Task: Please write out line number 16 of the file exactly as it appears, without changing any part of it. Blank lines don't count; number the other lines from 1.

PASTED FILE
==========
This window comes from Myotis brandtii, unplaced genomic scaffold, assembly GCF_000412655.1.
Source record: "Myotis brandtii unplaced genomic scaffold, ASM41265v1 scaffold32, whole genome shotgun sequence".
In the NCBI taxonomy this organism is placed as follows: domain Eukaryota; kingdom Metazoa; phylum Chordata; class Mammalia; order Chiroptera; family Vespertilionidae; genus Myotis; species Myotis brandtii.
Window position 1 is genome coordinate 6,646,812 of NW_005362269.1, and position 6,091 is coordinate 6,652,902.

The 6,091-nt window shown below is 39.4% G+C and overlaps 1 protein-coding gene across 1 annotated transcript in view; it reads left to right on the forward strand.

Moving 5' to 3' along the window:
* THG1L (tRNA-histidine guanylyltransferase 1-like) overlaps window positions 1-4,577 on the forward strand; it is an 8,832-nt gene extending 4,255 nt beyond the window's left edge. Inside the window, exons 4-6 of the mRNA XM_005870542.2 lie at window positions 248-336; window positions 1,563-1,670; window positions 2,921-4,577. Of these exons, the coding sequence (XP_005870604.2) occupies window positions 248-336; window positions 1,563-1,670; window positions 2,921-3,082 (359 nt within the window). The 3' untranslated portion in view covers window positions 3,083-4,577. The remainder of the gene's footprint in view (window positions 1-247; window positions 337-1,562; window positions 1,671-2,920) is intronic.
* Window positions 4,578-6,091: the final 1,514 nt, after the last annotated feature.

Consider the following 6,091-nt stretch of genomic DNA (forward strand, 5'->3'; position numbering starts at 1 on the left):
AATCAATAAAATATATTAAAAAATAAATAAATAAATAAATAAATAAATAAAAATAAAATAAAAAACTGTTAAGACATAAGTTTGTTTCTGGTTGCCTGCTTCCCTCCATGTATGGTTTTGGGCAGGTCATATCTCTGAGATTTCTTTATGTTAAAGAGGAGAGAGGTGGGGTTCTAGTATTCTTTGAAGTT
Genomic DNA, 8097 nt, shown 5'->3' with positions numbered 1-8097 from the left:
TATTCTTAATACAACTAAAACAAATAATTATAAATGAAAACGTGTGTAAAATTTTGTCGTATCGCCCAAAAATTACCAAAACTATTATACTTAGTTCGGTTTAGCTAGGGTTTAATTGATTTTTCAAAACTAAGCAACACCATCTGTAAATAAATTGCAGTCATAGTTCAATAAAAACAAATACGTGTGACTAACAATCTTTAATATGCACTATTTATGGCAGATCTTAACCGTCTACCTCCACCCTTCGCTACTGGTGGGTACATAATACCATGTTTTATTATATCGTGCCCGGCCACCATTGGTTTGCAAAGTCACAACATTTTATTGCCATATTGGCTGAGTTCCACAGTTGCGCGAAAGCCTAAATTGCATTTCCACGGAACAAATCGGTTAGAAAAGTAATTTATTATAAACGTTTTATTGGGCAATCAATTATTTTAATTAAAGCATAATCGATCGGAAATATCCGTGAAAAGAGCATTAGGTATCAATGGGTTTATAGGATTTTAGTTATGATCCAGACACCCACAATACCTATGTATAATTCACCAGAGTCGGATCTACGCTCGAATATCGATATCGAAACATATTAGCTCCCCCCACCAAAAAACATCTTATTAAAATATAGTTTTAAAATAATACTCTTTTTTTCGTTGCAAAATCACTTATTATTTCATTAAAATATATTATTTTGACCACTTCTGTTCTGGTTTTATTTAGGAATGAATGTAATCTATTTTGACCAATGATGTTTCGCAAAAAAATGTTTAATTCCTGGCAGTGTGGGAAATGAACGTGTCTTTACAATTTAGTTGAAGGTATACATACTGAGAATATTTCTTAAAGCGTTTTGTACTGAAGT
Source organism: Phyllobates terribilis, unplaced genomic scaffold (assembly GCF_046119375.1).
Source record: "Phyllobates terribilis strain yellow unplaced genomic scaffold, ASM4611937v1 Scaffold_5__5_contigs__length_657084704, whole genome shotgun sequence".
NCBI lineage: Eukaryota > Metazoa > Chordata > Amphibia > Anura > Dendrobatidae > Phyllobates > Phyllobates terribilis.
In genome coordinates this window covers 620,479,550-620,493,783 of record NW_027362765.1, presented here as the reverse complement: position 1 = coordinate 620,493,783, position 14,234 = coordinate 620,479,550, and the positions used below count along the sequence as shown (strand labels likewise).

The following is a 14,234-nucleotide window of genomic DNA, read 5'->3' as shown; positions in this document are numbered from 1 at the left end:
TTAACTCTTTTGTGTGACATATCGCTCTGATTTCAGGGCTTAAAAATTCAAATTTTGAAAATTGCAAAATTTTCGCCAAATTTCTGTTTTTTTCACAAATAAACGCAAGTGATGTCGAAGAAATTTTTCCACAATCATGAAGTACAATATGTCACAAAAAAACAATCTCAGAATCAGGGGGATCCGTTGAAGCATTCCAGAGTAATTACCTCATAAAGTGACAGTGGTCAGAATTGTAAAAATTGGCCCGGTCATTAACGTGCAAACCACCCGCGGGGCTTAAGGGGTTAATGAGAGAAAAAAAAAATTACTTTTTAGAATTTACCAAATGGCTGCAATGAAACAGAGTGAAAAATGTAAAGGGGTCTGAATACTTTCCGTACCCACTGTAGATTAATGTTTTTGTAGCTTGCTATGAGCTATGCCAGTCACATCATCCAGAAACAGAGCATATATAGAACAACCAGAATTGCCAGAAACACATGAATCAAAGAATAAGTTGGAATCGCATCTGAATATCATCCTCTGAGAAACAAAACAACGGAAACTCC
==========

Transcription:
In genome coordinates this window covers 620,479,550-620,493,783 of record NW_027362765.1, presented here as the reverse complement: position 1 = coordinate 620,493,783, position 14,234 = coordinate 620,479,550, and the positions used below count along the sequence as shown (strand labels likewise).